Councils and Traveller accommodation
Sir, – Cllr Malcolm Byrne of Fianna Fáil (Letters, July 25th) writes: “There is a misconception that local authorities are failing to provide accommodation for Traveller families. According to the latest data (2017), 6,234 Traveller families are in housing provided by local councils. Given that the 2016 census found that there were 8,717 Traveller households in Ireland, this means that 71.5 per cent of Traveller families’ housing needs are met by local authorities.”
In 2017, 11,116 Traveller families were counted in the Department of Environment Heritage and Local Government national annual count. Given that not all Travellers complete the census ethnic identifier, the total figure is an acknowledged underestimate of the population. The correct figure then is that 56 per cent live in standard local authority housing, 21 per cent in assisted private rented housing, 3 per cent with assistance in private houses, and 2 per cent via a voluntary housing body.
With legislation in place for 20 years providing for Travellers’ right to culturally-specific accommodation, such as group housing schemes and halting sites, only 16 per cent live in these today.
Some 15 per cent of families are either sharing in overcrowded accommodation or are in unauthorised sites, which is approximately 6,000 adults and children. In Wexford, that represents 98 of the 713 Traveller families there.
Government figures show that from 2009 to 2017, Wexford featured among six councils nationally that recorded the highest numbers of families in private rented accommodation (132 in 2017).
Families have been pushed into the private rented sector, where they are 22 times more likely to be discriminated by landlords, according to Irish Human Right and Equality Commission report 2018, rendering increasing numbers homeless and fuelling the national accommodation crisis further. The figures show increases of 162 homeless Traveller families in 2002 to 2,387 in 2017.
During that period only 68 per cent of the low targets set by local authorities and not controlled by national governance were met for Traveller-specific provision. Wexford again featured as one of six consistent under-deliverers nationally from 2009 to 2015.
Wexford also featured among the top four where families were in unauthorised sites in that period.
The Report of the Expert Group last week confirmed that: “Traveller households in receipt of HAP ( Housing Assistance Payment) and RAS ( Rental Accommodation Scheme ) allowances are not currently captured in the Social Housing Assessments data.”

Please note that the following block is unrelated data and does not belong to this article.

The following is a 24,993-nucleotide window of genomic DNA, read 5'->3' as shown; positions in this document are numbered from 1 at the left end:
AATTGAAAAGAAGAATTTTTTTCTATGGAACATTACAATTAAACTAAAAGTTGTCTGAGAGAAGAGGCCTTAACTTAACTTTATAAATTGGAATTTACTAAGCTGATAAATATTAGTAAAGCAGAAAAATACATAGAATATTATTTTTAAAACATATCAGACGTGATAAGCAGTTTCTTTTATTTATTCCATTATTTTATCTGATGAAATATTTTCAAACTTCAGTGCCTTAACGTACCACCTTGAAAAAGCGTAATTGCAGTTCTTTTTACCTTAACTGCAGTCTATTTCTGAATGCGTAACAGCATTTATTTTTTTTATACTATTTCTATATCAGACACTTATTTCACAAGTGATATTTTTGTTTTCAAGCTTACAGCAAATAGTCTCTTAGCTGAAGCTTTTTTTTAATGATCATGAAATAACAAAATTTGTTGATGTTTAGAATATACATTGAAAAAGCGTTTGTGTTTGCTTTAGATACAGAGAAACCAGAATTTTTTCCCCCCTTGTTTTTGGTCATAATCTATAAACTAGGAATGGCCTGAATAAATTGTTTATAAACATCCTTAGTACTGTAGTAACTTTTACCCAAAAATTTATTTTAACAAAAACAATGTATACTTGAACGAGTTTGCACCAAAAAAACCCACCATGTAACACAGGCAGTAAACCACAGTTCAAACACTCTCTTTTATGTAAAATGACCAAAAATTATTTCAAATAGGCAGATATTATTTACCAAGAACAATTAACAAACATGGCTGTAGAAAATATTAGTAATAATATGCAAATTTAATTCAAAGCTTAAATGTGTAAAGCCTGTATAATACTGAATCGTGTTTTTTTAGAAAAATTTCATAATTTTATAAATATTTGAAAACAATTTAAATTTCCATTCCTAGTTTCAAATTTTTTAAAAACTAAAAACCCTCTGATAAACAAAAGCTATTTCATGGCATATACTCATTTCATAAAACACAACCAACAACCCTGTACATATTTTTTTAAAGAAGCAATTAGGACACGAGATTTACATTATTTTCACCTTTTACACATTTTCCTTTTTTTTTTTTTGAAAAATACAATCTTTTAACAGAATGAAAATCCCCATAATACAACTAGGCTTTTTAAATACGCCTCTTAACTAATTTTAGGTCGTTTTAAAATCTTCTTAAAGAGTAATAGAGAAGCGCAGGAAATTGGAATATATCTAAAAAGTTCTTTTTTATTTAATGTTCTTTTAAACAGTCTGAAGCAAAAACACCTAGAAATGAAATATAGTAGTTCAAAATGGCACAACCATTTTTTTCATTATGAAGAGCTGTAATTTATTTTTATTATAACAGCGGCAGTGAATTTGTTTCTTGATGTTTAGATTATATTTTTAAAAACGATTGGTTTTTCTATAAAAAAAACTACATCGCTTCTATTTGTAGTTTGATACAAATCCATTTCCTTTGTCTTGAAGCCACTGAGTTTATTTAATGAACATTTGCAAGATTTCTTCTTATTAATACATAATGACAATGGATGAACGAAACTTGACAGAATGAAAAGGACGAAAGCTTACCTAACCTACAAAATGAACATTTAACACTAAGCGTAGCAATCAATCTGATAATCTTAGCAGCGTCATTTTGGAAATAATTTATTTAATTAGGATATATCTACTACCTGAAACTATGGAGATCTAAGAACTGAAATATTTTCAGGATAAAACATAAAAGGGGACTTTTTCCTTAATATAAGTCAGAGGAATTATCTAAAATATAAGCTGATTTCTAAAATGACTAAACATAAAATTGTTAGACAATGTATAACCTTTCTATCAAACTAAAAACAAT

Therefore, Wexford and other counties are complicit in a system that has overwhelmingly failed to determine accurately need and to plan accordingly.
The issue of whether Travellers are being “housed”, as Cllr Byrne writes, is missing the point.
Some would argue that housing Travellers is the more politically convenient approach for local authorities.
From 1997 to 2017, less than half of the Government’s planned 2,200 halting sites were delivered, while four times the target for housing provision was.
Last month the Irish Human Rights and Equality Commission launched an equality review of city and county councils on opportunities or discrimination specific to Travellers who wish to avail of Traveller-specific accommodation, and practice and procedures regarding capital funding drawdowns for Traveller accommodation.
Minister of State for Housing Damien English has committed to examine and put right legislative provision, which according to the Expert Group, “failed to meet the full scale of accommodation need among this community, evidenced by the extremely high rate of homelessness, increase in Traveller households sharing accommodation and living in overcrowded conditions, and an uneven record of delivery of Traveller-specific accommodation among local authorities and also approved housing bodies”.
Cllr Byrne’s concerns that the Minister, “should defend local government, and he should look at addressing underlying issues”, neglects to recognise that the increase in homelessness among Travellers in Wexford and the poor standard of accommodation.
Addressing underlying issues, the report’s core objective, confirms inadequacies in local authority governance and practice. The duty of redressing those now relies on councils that, having been part of the problem, should be part of the solution. – Yours, etc,
and Political Advocacy
The Irish Traveller